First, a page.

In December of 2011 the United Nations acknowledged the need to recognize girls’ rights and also to acclaim the particular tasks it means to be a young girl; thus, declaring October 11 the Day of the Girl Child. More often than one could imagine, people don’t clearly understand how difficult it could be for a girl to have access to different services that often are taken for granted by most societies. Even though education and public health are services that every State should provide to its citizens, they sometimes are not able to cover all of their population and young girls have an even harder time to access these services than the rest of the members of the society. Although declaring a specific date in the calendar as the day of the girl child might not fix a young girls’ reality, it points in the right direction.
Human Rights, in a way, determine the basic needs of a person, the tools that are required to achieve its goals and live its life with dignity. In spite of the great step forward taken by this Declaration regarding the assurance of the basic needs a human being has; the need to acknowledge the specific rights of a child arose. Ten years after all members of the United Nations recognized the rights of every human on the face of the earth, they decided that this was not enough for the children around the world. Their rights needed to be specified in order to assure their proper growth and development. As a result, the Declaration of the Rights of the Child was adopted in 1959 by the General Assembly. This declaration, in Article 2, made it very clear that the “best interests of the child shall be the paramount consideration” and also that every child “shall enjoy special protection”. It goes without saying that the Declaration in its first article states that there should not be any type of discrimination. And yet, child girls and adolescent girls live very difficult lives as a result of discrimination.
In spite of the fact that education is regarded as a human right and a right of the child, school enrollment is not universal. Governments along with international organizations have put a lot of efforts in trying to universalize primary school yet, according to the World Bank, the net percentage of school enrollment of some countries for example Eritrea is below fifty percent. This means that of all children of school age, less than half are attending primary school. Another alarming example of children not attending schools and specifically girls is Pakistan. As of 2012, there were more that 3 million girls who were not attending school in addition to more than 2 million boys in the same condition. Violence is sometimes the main reason why girls cannot satisfy their right to education. For example, in Bolivia it is believed that at least 50% of women have suffered sexual, physical or psychological violence caused by men. Additionally, there are studies that suggest that cultural values have a large effect in the access to education and the reduced presence of girls in school. For example, there are certain cultures in West Africa that don’t support girls’ formal education because they believe that this will provide little to none economic prosperity. However, according to UNESCO for every extra year spent in school there is a 10% increase in an individual’s earnings.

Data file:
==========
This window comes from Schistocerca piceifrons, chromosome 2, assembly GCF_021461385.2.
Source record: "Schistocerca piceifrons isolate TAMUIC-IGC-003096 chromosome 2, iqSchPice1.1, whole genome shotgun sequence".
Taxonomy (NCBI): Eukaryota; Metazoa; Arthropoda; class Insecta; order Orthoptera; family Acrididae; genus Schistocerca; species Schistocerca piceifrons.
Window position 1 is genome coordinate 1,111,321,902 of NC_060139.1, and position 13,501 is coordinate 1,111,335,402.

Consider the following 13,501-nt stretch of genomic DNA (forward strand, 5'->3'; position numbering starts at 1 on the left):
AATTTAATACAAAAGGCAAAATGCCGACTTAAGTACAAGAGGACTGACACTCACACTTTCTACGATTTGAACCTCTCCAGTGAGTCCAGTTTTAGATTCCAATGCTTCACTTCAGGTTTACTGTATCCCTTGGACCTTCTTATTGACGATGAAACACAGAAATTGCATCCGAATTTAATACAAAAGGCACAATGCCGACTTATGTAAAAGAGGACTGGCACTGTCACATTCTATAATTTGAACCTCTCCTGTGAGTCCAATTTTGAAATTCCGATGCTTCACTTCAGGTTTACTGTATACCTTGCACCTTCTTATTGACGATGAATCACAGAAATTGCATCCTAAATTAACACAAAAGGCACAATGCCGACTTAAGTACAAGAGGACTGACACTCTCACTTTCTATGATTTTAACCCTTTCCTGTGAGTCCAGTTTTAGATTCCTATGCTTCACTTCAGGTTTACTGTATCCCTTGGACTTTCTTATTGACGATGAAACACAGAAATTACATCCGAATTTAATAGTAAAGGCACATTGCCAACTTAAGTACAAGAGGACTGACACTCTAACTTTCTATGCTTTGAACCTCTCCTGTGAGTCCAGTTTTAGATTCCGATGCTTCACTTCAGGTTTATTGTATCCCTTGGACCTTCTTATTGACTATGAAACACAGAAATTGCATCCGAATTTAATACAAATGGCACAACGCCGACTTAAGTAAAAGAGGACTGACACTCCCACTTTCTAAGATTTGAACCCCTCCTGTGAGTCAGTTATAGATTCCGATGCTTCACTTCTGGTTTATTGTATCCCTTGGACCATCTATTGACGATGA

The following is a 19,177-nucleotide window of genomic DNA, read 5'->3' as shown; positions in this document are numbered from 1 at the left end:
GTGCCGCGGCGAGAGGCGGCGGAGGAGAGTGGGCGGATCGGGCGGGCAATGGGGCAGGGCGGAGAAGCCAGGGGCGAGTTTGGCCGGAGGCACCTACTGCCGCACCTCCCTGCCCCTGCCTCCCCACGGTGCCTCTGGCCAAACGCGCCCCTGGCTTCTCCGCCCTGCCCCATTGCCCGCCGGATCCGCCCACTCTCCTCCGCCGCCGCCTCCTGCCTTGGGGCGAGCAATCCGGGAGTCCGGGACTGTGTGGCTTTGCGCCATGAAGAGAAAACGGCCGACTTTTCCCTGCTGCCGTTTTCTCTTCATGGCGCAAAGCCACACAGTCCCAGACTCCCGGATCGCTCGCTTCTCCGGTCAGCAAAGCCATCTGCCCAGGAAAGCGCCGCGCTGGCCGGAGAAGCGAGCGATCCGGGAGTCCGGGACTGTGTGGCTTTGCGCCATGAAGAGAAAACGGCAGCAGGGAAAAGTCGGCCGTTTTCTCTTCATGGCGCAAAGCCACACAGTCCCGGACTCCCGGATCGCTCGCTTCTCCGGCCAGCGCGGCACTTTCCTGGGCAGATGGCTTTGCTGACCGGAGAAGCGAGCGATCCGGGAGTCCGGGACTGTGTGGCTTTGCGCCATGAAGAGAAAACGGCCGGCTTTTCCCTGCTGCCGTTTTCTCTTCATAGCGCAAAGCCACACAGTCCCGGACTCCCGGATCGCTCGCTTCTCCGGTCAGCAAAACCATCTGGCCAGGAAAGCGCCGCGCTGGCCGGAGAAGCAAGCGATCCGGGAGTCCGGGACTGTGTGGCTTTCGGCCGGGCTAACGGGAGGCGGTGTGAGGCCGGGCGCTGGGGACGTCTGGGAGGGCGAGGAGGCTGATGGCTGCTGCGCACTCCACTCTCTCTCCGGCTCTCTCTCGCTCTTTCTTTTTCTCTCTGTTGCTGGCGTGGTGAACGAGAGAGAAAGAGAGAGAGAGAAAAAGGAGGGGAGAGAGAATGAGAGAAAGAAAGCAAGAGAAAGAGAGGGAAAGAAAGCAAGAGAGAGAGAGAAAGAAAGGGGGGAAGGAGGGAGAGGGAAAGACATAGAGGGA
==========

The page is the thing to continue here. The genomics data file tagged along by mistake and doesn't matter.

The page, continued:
The Day of the Girl Child of this year is dedicated to empowering adolescent girls and ending the cycle of violence. This reminds us the importance of educating and providing the same opportunities to both girls and boys. When a girl child is able to receive education it is less likely that she will get pregnant in her early years and also education reduces the amount of children women will have. For example, UNESCO explains that in Mali, women who attended secondary school have half the children than those women with no education who often have an average of 7 children. As a result of gender inequality in general, and specially in access to education, to achieve gender equality is so important that women have sought to be more represented in politics than ever before and as an evidence of this, they now occupy an average of 21.8% of parliaments of the world, compared to only an 11% in the 1990s. The average percentage seems quite small when compared to the average percentage of the Nordic countries of 42.1%.
Although governments, international organizations and civil society groups are all joining forces to tackle the problem of gender inequality, the reality that girls have to face every day is horrendous and calls for much more attention and help. This reality is unjustifiable and unacceptable. Empowering adolescent girls, as the focus of this Year’s Day of the Girl Child is, seeks to reduce violence, increase their opportunities at educating themselves and becoming more engaged with their political and economical environment. Finally, it is the awareness of the problem that, hopefully someday, translates into real change and gender equality. This is a matter that involves us all, regardless of sex, gender, religion, nationality or political views and that requires all of us to act towards the solution.